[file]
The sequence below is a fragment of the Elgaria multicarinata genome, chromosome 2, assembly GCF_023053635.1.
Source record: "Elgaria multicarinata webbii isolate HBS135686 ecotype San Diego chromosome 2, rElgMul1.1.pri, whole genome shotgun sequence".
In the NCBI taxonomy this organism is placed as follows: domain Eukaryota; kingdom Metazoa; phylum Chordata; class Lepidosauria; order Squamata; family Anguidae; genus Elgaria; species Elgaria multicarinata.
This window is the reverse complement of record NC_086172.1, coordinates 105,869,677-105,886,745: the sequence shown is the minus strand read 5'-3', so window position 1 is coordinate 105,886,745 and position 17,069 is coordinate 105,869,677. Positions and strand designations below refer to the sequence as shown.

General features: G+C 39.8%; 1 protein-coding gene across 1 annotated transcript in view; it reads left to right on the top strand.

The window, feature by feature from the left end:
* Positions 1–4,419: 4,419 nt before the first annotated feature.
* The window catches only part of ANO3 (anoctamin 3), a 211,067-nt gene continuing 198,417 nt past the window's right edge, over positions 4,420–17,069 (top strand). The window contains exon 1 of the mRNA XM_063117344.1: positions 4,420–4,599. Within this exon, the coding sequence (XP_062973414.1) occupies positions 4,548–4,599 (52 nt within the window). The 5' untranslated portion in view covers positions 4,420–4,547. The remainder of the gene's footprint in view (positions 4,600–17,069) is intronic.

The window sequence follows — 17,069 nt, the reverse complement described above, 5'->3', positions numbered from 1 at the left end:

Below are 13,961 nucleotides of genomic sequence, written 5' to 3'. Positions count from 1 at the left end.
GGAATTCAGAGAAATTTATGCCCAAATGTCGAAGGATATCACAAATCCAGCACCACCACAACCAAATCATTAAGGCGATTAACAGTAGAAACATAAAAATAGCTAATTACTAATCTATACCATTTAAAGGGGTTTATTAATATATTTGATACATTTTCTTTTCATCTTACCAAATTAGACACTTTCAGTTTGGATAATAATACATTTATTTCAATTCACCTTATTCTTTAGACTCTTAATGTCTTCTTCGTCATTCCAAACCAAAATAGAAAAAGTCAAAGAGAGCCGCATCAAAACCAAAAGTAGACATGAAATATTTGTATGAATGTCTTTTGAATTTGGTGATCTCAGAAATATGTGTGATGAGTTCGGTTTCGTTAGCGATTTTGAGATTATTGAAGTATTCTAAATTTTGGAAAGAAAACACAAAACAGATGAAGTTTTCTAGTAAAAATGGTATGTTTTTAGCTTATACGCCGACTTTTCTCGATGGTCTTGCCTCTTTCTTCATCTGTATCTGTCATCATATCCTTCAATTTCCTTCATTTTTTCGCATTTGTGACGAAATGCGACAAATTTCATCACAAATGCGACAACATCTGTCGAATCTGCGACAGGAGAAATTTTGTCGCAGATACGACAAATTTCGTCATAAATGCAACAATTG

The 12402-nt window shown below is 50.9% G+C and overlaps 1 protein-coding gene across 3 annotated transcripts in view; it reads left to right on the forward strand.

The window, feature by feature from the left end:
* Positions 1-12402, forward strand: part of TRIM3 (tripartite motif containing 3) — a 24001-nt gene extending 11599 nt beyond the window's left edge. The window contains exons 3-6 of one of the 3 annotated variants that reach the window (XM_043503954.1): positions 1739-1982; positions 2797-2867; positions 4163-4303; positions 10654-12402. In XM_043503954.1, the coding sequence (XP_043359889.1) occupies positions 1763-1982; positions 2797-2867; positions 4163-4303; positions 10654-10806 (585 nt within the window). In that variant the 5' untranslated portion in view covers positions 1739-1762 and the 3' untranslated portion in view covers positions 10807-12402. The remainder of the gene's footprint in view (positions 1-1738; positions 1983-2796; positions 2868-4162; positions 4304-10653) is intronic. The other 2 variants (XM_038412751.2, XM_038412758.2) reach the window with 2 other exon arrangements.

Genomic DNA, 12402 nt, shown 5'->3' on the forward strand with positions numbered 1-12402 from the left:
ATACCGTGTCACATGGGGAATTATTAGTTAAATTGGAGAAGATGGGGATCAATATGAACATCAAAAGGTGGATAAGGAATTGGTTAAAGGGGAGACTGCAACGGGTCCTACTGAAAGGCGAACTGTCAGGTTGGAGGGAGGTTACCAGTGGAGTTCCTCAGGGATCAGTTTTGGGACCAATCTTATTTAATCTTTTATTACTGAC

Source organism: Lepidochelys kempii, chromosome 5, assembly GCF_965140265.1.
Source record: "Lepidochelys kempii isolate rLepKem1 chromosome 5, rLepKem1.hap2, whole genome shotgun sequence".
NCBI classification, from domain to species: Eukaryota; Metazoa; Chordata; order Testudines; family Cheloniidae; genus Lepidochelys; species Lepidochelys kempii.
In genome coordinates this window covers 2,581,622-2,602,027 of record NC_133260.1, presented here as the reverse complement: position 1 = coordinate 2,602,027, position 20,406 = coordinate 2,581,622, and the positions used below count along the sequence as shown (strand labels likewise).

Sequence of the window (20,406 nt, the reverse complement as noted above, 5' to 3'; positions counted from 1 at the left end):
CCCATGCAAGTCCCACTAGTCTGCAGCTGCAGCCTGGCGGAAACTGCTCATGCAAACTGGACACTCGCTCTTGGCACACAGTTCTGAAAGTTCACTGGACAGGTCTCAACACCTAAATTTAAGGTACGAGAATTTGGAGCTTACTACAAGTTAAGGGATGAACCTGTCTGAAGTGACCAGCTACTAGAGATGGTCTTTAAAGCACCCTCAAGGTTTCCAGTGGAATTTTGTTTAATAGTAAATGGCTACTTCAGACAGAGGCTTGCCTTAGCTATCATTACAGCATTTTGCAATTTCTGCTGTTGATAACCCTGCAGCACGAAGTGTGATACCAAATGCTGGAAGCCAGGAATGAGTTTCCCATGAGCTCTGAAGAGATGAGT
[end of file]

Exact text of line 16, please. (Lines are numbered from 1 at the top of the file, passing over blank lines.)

ATACCGTGTCACATGGGGAATTATTAGTTAAATTGGAGAAGATGGGGATCAATATGAACATCAAAAGGTGGATAAGGAATTGGTTAAAGGGGAGACTGCAACGGGTCCTACTGAAAGGCGAACTGTCAGGTTGGAGGGAGGTTACCAGTGGAGTTCCTCAGGGATCAGTTTTGGGACCAATCTTATTTAATCTTTTATTACTGAC